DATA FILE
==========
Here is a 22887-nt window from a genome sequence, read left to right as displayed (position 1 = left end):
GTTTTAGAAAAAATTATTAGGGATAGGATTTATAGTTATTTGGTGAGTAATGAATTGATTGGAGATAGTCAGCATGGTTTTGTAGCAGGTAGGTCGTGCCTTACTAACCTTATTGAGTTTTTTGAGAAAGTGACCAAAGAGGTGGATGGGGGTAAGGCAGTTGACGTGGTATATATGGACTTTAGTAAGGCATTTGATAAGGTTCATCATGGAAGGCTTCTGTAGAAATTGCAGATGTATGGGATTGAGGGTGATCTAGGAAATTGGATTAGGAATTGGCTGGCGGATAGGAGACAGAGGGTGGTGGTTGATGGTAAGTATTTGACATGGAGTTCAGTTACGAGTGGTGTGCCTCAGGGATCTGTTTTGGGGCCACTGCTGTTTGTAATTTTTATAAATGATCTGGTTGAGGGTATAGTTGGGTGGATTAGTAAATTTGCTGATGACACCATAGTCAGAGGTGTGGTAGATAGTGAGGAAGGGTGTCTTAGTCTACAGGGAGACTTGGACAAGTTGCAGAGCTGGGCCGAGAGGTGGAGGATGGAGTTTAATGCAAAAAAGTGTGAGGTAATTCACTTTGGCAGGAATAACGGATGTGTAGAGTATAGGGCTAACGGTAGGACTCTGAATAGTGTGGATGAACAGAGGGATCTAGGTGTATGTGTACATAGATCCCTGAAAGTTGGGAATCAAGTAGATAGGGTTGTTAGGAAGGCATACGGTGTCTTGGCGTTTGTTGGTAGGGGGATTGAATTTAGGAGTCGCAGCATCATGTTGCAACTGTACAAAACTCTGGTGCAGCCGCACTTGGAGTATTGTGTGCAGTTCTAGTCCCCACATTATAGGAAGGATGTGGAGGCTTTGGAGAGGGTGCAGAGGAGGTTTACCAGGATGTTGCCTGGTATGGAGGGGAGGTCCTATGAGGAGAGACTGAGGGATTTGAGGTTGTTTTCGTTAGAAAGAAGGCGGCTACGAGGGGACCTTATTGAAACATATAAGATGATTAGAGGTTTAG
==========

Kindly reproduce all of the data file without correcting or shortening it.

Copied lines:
Here is a 22887-nt window from a genome sequence, read left to right as displayed (position 1 = left end):
GTTTTAGAAAAAATTATTAGGGATAGGATTTATAGTTATTTGGTGAGTAATGAATTGATTGGAGATAGTCAGCATGGTTTTGTAGCAGGTAGGTCGTGCCTTACTAACCTTATTGAGTTTTTTGAGAAAGTGACCAAAGAGGTGGATGGGGGTAAGGCAGTTGACGTGGTATATATGGACTTTAGTAAGGCATTTGATAAGGTTCATCATGGAAGGCTTCTGTAGAAATTGCAGATGTATGGGATTGAGGGTGATCTAGGAAATTGGATTAGGAATTGGCTGGCGGATAGGAGACAGAGGGTGGTGGTTGATGGTAAGTATTTGACATGGAGTTCAGTTACGAGTGGTGTGCCTCAGGGATCTGTTTTGGGGCCACTGCTGTTTGTAATTTTTATAAATGATCTGGTTGAGGGTATAGTTGGGTGGATTAGTAAATTTGCTGATGACACCATAGTCAGAGGTGTGGTAGATAGTGAGGAAGGGTGTCTTAGTCTACAGGGAGACTTGGACAAGTTGCAGAGCTGGGCCGAGAGGTGGAGGATGGAGTTTAATGCAAAAAAGTGTGAGGTAATTCACTTTGGCAGGAATAACGGATGTGTAGAGTATAGGGCTAACGGTAGGACTCTGAATAGTGTGGATGAACAGAGGGATCTAGGTGTATGTGTACATAGATCCCTGAAAGTTGGGAATCAAGTAGATAGGGTTGTTAGGAAGGCATACGGTGTCTTGGCGTTTGTTGGTAGGGGGATTGAATTTAGGAGTCGCAGCATCATGTTGCAACTGTACAAAACTCTGGTGCAGCCGCACTTGGAGTATTGTGTGCAGTTCTAGTCCCCACATTATAGGAAGGATGTGGAGGCTTTGGAGAGGGTGCAGAGGAGGTTTACCAGGATGTTGCCTGGTATGGAGGGGAGGTCCTATGAGGAGAGACTGAGGGATTTGAGGTTGTTTTCGTTAGAAAGAAGGCGGCTACGAGGGGACCTTATTGAAACATATAAGATGATTAGAGGTTTAG